In this paper we discuss benefits of having hash functions with strong concentration akin to that of fully random hashing:
Definition 1.
A hash function is strongly concentrated with added error probability if for any set and , if is the number of elements from hashing below , and , then
If , we simply say that is strongly concentrated.
Another way of viewing the added error probability is as follows. We have strong concentration as long as we do not aim for error probabilities below , so if is sufficiently low, we can simply ignore it.
What makes this definition interesting in practice is that Aamand et al. [1] recently presented a fast practical small constant time hash function that for is strongly concentrated with added error probability for any constant . This term is so small that we can ignore it in all our applications. The speed is obtained using certain character tables in cache that we will discuss later.
Next we consider our two streaming applications, distinct elements and setsimilarity, showing how strongly concentrated hashing eliminates the need for time consuming independent repetitions. We stress that in streaming algorithms on high volume data streams, speed is of critical importance. If the data is not processed quickly, the information is lost.
Distinct elements is the simplest case, and here we will also discuss the ramifications of employing the strongly concentrated hashing of Aamand et al. [1] as well as possible alternatives.
2 Counting distinct elements in a data stream
We consider a sequence of keys where each element may appear multiple times. Using only little space, we wish to estimate the number of distinct keys. We are given parameters and , and the goal is to create an estimator, , such that with probability at least .
Following the classic approach of BarYossef et al. [3], we use a strongly universal hash function . For simplicity, we assume to be collision free over .
For some , we maintain the smallest distinct hash values of the stream. We assume for simplicity that . The space required is thus , so we want to be small. Let be the key having the ’th smallest hash value under and let . As in [3], we use as an estimator for (we note that [3] suggests several other estimators, but the points we will make below apply to all of them).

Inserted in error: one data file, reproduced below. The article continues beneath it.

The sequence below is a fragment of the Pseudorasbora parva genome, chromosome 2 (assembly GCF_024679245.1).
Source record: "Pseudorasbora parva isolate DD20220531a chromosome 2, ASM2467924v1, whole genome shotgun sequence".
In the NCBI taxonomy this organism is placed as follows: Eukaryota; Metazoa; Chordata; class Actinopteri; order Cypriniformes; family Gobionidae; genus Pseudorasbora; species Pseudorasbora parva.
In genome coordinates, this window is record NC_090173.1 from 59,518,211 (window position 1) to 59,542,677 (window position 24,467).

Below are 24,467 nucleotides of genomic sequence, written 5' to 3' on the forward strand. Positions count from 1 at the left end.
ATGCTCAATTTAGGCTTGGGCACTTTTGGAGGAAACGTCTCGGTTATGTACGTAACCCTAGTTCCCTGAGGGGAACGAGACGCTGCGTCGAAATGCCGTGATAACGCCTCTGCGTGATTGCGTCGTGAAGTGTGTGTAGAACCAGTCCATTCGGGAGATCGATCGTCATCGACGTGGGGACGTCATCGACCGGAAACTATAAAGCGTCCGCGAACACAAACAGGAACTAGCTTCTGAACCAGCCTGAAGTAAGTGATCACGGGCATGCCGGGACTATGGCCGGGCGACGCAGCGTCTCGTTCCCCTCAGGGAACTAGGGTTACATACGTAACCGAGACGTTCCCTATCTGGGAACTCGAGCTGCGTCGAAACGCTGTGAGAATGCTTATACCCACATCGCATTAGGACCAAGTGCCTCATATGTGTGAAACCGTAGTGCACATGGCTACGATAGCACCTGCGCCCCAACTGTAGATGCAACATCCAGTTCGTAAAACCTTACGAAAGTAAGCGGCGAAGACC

The point in using a hash function is that all occurrences of a given key in the stream get the same hash value, so if is the set of distinct keys, is just the smallest hash value from . In particular, depends only on , not on the frequencies of the elements of the stream. Assuming no collisions, we will often identify the elements with the hash values, so is smaller than if .
We would like to be concentrated around . For any probability , let denote the number of elements from that hash below . Let and . Note that both and are independent of the random hash function . Now
and these observations form a good starting point for applying probabilistic tail bounds as we now describe.
2.1 Strong universality and independent repetitions
Since is strongly universal, the hash values of any two keys are independent, so for any , we have , and so by Chebyshev’s inequality,
Assuming , we thus get that
To get the desired error probability , we could now set , but if is small, e.g. , becomes way too large. As in [3] we instead start by aiming for a constant error probability, , say . For this value of , it suffices to set . We now run (to be determined) independent experiments with this value of , obtaining independent estimators for , . Finally, as our final estimator, , we return the median of . Now for each , and these events are independent. If , then for at least half of the . By the standard Chernoff bound (1), this probability can be bounded by
Setting , we get the desired error probability . The total number of hash values stored is .
2.2 A better world with fully random hashing
Suppose instead that is a fully random hash function. In this case, the standard Chernoff bounds (1) and (2) with yield
Hence
(3)